Killacky: On the Bit

Jul 29, 2013

With me holding the reins long and soft, my Shetland pony pulls me along in a cart. We work on cadence, trot, and turns. The arc of her neck and impulsion from her hindquarters are my focus.

Her relaxed mouth accepting the bit, results in a sublime interplay between us. We fly through space and then help each other slow down and come to a stop.

She teaches me to see differently. Equines have eyes on the sides of their heads, emphasizing peripheral vision. Imagine the world opening up in startling ways. Space and light are transformed. No place is more important than another; the image behind is equal to that in front.

As I drive her in the ring, I try to look beyond the animal before me and perceive the world as she does. A bridle with blinders lessens her visual stimulation and helps focus her on tasks ahead.

Training intently every day – I seek to learn the animal, not master her. As with humans, equines have a dominant side. Circling and turning to her right is easy, to the left requires ongoing calibration. Attention and refinements are important, equal to patience and consistency.

Unexpected challenges arise. One day, she started refusing to go back into her stall. This went on for weeks, until one barn mate suggested spending more time post-workout before putting her away.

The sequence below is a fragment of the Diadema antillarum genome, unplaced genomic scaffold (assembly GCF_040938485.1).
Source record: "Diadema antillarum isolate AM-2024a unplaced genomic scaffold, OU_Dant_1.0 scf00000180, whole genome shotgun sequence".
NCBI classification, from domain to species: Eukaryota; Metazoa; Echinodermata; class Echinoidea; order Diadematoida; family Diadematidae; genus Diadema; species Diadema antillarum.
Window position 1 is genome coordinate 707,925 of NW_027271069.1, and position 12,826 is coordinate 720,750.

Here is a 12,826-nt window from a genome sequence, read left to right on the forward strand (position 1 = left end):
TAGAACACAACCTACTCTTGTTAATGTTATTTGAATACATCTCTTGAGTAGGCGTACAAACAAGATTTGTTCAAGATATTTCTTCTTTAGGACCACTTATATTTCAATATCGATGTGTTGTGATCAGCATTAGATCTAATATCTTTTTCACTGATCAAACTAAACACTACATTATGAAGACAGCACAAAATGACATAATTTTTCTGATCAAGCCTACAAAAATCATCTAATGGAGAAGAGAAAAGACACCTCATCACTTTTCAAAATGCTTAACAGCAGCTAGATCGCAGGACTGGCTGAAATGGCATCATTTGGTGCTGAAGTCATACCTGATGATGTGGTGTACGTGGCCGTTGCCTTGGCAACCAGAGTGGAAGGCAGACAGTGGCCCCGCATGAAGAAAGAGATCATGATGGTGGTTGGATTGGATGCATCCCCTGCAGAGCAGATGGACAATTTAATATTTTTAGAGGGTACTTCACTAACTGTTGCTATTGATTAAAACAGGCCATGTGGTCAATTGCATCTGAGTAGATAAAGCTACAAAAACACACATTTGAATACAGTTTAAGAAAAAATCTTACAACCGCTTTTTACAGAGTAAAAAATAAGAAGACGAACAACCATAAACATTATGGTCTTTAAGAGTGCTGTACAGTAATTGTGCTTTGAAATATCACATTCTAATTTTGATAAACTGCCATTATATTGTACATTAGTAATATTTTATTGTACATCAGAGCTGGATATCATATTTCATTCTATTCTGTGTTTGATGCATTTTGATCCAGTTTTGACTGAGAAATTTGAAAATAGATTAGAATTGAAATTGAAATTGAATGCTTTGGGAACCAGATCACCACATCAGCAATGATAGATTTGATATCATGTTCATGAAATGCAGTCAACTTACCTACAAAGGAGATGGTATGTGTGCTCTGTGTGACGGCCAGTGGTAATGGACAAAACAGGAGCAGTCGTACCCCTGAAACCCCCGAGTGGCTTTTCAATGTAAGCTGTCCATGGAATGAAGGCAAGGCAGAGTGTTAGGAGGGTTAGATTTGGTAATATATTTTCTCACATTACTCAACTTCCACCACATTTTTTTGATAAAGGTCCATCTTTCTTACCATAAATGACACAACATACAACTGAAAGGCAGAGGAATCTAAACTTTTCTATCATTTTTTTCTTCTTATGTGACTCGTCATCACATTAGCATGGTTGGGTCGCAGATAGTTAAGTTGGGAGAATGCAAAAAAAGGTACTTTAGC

So we now spend slow time together, with her cross-tied in the open passageway, as I take off tack and brush her down. She stands quietly, contentedly watching the other horses being groomed as cool summer breezes wash over us. Ten minutes of hands-on time and she goes back in with no hesitation.

Another dilemma was loading her into a trailer in preparation for an off-site workshop. We graze by the open door, gently nudge her toward the ramp, and bribe her with grain to enter the dark, scary chamber. It takes more than a few attempts to normalize this transition.

Easy trailer entry and exit is vital when traveling to clinics. A calm focused animal is crucial. You don’t want to lose the lesson in transport.

Learning in a new context from another expert allows me to better receive information. It’s been a year since we worked with this coach. Both the pony and I are more assured. My hands on the reins are in sync with her mouth. She relaxes, and then bends her head slightly forward and down, redistributing the weight, and freeing her trot.

All our time and hard work together pays off. I am driving, she is pulling – we are one.